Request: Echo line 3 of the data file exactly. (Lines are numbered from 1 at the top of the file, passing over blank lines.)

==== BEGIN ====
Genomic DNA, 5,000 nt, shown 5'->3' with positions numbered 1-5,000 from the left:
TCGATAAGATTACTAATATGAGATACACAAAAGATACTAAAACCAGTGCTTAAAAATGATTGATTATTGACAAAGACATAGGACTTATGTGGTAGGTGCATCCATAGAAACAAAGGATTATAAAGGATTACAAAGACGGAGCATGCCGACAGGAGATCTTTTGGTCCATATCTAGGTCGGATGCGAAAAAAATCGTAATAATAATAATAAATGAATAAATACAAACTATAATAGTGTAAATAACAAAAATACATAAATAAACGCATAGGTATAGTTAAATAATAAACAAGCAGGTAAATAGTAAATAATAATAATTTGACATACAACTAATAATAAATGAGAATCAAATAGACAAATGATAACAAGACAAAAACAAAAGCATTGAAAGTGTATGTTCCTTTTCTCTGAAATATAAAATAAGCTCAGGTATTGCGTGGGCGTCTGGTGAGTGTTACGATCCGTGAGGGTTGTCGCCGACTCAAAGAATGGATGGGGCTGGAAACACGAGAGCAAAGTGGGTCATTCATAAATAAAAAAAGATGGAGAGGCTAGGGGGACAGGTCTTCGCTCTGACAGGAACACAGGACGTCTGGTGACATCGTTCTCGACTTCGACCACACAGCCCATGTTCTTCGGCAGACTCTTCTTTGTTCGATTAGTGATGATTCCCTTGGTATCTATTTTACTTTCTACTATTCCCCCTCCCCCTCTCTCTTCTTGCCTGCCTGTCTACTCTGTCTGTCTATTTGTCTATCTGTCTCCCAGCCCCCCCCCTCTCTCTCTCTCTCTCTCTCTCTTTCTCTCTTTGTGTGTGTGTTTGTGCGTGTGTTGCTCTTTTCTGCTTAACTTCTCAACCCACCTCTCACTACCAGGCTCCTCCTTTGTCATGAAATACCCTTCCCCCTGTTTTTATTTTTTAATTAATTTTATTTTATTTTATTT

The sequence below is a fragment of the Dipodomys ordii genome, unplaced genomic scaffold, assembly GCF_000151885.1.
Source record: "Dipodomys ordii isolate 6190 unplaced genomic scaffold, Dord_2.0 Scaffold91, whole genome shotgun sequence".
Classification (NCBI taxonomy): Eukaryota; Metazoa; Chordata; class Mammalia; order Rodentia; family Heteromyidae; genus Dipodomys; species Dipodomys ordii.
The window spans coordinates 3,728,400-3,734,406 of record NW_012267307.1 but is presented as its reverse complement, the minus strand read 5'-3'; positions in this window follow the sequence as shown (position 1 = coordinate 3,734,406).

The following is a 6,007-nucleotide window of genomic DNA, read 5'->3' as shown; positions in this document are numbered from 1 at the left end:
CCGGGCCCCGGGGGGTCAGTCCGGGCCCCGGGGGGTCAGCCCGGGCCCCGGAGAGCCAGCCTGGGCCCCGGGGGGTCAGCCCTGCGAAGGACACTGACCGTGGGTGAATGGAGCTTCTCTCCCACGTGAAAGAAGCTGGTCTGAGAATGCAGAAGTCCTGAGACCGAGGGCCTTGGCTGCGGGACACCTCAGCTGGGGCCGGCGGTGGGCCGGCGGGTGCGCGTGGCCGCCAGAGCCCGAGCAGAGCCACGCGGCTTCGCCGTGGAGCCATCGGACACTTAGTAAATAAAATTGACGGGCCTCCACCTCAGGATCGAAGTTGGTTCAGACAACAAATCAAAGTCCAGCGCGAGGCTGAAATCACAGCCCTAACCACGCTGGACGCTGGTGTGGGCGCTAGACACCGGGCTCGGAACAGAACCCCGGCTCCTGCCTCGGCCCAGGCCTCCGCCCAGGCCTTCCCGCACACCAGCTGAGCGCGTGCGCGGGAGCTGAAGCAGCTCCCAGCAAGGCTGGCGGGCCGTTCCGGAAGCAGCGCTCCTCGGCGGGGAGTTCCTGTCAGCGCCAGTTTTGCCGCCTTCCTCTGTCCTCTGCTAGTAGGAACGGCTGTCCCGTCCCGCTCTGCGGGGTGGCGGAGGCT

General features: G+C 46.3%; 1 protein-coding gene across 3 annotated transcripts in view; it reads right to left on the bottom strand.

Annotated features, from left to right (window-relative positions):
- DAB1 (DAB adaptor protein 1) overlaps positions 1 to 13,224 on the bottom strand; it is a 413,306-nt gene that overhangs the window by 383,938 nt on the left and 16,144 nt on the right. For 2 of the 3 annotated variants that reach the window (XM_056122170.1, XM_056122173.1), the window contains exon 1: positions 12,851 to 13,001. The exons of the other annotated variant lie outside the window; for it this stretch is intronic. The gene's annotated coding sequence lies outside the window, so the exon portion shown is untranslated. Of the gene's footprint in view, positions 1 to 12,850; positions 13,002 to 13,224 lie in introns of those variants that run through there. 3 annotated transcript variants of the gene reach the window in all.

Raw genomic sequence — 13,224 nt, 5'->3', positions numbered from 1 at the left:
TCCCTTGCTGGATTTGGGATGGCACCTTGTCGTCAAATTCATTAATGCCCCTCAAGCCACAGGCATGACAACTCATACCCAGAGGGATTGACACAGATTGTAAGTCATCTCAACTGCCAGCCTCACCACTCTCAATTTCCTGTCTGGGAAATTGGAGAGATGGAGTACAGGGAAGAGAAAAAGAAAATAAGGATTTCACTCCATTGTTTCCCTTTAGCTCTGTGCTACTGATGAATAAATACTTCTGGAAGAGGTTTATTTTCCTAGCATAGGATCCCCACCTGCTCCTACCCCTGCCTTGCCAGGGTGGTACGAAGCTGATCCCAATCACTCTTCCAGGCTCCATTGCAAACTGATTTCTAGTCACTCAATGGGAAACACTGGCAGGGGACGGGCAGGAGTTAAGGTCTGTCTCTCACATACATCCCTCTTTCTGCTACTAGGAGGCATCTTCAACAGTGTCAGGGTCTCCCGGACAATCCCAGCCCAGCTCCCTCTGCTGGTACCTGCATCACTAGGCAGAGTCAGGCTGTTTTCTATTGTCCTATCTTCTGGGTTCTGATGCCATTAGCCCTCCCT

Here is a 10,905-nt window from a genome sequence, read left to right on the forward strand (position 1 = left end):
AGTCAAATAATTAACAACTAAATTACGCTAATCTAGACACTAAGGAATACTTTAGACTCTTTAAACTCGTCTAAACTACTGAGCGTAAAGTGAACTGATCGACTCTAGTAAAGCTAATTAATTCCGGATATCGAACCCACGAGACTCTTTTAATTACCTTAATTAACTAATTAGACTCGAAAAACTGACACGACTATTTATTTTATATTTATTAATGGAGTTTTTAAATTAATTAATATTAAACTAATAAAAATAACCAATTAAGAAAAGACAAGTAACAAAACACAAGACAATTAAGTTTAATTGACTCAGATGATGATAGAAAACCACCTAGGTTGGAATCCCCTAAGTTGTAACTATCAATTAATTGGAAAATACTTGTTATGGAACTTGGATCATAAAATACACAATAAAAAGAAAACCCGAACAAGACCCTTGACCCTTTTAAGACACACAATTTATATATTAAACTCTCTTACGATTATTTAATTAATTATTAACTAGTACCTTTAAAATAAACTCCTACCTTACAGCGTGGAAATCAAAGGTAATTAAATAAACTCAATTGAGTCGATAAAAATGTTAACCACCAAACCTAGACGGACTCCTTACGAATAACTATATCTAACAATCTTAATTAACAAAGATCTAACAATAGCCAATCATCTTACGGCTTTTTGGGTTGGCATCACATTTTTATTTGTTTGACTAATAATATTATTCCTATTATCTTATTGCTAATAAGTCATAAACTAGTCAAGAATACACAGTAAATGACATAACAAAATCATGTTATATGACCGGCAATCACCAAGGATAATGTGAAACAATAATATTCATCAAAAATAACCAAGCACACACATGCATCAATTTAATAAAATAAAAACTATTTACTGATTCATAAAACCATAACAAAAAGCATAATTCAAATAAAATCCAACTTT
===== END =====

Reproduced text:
The sequence below is a fragment of the Dipodomys ordii genome, unplaced genomic scaffold, assembly GCF_000151885.1.